How did you do it?
CW: To be quite honest, I remember being mostly numb. I felt so humbled and responsible that all I could think about was the fact that no matter what words were said, they were not adequate. The entire ordeal was so far above my ability to comprehend, I just existed through the service. Fortunately, there were so many people that assisted myself, and the department, so that things ran smoothly. I will never be able to express my gratitude enough to all those people.
CR: You did your program at Tazewell on “The Disaster Has Become Personal”. You described the preparation for the memorial, the funeral and arranging for the benefits for the firefighters’ families. You spoke of some battles that you fought during this time. I particularly remember one involving John Buckman, who, I believe, was president of the National Volunteer Fire Council (NFVC) at the time. Can you talk about that?
CW: Actually, Chief Buckman was representing the IAFC. Sometimes people lose perspective of why we were gathered that day. Politics sometimes supersedes common sense. Fortunately, it was not a local issue, but more of a national issue as to who would be allowed to sit on the stage (how many union representatives vs. non-union representatives). Chief Buckman was not the problem. I was able to mitigate the problem and move forward with the program as planned. I would like to clarify that I certainly appreciate Chief Buckman traveling to Keokuk to represent the IAFC. That was the first time I had met Chief Buckman, and all I can say is he has been there for my department and me. I believe we have developed a very good friendship over the past 5 years.
CR: Tell us about the public’s reaction to the overwhelming presence of all of the firefighters at the memorial service.
CW: I believe the general public viewed first hand what we mean when we speak of the brotherhood. The interesting part of the brotherhood in this part of the country is, whether you are paid or volunteer, you belong. Although the Keokuk Fire Department is all career, and has been for 125 years, when we require assistance, it’s the volunteers that we call on. I so much appreciate their help for that time and since.
CR: Governor Tom Vilsack was in attendance. Were you given any private time with him and can you share with us what was said?
CW: There really wasn’t much time. The Governor traveled here that day, spoke some words of regret and encouragement then returned to Des Moines just after the service.
CR: Assistant Chief Dave McNally and you had a relationship before the two of you joined the fire department. Please tell us about your friend.
CW: Dave and I knew each other before we were ever hired onto the department. We weren’t what you would call running buddies, but occasionally would hang out together. Dave and I were hired about a year apart. He more senior to me. I guess to give a perspective of how our careers evolved, I’ll give a quick and dirty. Mid 70’s; both firefighters. Early ’81, Dave became a Lieutenant and I was a firefighter on his shift. In 1983, I became a Lieutenant and we were on different shifts. In 1988, I was promoted to Assistant Chief. Dave was my Lt. In 1995, Dave was appointed Assistant Chief. In 1997, I was appointed Chief. Dave was the best. I would have followed him anywhere.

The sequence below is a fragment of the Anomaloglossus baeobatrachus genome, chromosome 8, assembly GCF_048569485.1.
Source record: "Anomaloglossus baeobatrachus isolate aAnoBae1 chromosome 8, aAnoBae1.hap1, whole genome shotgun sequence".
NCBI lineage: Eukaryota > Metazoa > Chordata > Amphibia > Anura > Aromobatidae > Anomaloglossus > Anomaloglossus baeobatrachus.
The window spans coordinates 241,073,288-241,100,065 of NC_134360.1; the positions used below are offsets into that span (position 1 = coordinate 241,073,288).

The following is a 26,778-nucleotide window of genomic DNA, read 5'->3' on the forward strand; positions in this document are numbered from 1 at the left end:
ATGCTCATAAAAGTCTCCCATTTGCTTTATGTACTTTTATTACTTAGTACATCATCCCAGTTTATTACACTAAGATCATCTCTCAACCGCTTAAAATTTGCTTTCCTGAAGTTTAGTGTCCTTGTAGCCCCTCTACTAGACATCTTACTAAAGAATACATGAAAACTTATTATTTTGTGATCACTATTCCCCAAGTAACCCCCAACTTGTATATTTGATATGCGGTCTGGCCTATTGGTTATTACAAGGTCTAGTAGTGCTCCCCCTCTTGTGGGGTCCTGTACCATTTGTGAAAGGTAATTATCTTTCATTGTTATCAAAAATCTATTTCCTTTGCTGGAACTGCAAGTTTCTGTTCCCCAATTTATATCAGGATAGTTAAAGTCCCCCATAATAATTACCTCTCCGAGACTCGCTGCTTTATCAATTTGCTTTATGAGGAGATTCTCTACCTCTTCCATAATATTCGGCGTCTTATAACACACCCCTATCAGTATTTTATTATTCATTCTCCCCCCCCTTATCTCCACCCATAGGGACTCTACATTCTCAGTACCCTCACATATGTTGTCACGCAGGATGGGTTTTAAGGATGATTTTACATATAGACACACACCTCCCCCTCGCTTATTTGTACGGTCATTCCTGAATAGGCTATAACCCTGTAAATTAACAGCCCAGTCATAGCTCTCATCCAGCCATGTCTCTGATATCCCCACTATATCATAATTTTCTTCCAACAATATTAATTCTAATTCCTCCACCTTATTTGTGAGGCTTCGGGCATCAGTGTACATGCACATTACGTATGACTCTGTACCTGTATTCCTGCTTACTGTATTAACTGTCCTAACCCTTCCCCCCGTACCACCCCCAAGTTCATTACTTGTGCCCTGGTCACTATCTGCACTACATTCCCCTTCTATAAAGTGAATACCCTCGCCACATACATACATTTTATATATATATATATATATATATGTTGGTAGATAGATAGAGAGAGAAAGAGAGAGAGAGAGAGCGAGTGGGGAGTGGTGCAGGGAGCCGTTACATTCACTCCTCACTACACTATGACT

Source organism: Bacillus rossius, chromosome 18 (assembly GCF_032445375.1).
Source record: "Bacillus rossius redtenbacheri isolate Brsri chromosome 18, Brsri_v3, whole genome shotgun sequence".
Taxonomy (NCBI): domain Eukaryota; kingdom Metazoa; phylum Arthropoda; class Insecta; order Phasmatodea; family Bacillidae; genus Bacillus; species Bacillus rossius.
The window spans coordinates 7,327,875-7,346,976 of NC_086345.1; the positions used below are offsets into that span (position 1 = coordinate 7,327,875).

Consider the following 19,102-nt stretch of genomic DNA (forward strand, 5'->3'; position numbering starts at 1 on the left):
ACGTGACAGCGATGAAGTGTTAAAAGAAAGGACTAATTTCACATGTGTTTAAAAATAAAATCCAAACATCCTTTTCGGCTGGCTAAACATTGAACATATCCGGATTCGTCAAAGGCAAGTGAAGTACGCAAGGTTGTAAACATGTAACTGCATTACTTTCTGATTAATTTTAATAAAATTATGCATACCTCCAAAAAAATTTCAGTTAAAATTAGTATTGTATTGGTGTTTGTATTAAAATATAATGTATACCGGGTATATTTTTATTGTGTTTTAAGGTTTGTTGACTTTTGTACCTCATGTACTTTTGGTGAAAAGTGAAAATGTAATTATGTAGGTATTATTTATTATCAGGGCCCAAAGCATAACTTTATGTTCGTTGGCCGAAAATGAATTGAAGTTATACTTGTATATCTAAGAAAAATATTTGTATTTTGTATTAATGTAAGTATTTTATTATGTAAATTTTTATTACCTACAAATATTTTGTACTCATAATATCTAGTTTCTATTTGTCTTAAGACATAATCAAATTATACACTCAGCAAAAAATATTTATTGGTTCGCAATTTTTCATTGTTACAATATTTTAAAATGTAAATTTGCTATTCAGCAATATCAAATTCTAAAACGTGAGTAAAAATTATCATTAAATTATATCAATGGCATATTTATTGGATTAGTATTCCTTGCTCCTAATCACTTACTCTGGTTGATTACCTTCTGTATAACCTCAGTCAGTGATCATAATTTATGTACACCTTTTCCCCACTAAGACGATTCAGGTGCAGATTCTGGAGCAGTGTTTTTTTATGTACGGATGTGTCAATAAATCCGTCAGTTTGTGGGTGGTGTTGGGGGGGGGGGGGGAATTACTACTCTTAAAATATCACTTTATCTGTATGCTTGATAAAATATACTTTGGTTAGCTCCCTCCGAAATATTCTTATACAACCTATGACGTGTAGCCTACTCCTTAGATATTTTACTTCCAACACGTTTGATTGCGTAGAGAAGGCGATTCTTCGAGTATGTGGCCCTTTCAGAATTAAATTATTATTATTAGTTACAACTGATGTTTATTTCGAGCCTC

CR: Nathan Tuck was 39 years old at the time, but had only been on the department 4-1/2 years. Did his desire to join come from his other community involvements?
CW: I think Nate was all about helping. It really didn’t matter what he was doing, just so he could help someone. High school kids seemed to be his passion. His personality was just right for them. Nate was so compassionate. Always encouraging. That can be an allusive trait to find today.
CR: When I see pictures of Jason Bitting, I see youthful exuberance and eyes full of promise. Tell us about Jason.
CW: Jason is kind of hard for me. I think because of the age difference. A big teddy bear! So strong, so willing, so intelligent, yet still remaining naïve enough to have a burning desire to live and to learn. Jason was the kind of person you had to love.
Actually, all three of the guys were so special. I was able to fill the vacant positions, but could never replace those three special firefighters.
CR: Let’s talk about the NIOSH report and especially, the recommendations. Staffing was an issue. It is obvious that your resources were stretched by the MVA and then the report of the residential fire. Is it safe to say that your initial response to the fire was a quint, engine and four personnel. Was this SOP?
CW: Yes; that was the initial response. Whenever you have a total shift of 6 personnel, a 5 man minimum and answer 850 to 900 calls for service a year, you are going to have times when you respond to an emergency with 3, 4, or 5 personnel on the initial response. This is what we learned: It’s not how many you respond with, it’s what you do with them when you arrive. If you lose perspective of the whole picture, it doesn’t matter how many you have.
CR: What do you believe NIOSH considered an appropriate staffing level for a city like Keokuk?
CW: I think this will also better explain the previous question. I don’t think NIOSH actually stated how many personnel would be an appropriate staffing level for a community like Keokuk. If you were to take into consideration NFPA and all of the evolutions that need to be accomplished, I would think that number would be somewhere between 13 and 16 personnel. Now; that would be for a single-family dwelling. Next; take into consideration the age and condition of the community. How about all of the commercial structures in the community? And, the industrial basis that Keokuk serves? I guess one might easily estimate the need for 24 to 30 personnel on duty ready to respond. But, the $700 question. How do we pay for it? We don’t. We make due with what we can afford. With that comes responsibility to formulate SOP’s that can be affected safely. If you can’t do that, then stand back and become defensive in your attack of the emergency. It’s much easier to stand in front of the media and say we had to let it burn because we did not have the resources to use a reasonable amount of safety to protect the firefighters than it is to conduct a memorial service. It’s much easier to look at a reporter with rubble in the background than to look into the faces of the grieving family of a firefighter. That I can say with certainty, and anyone reading this should take it to the bank.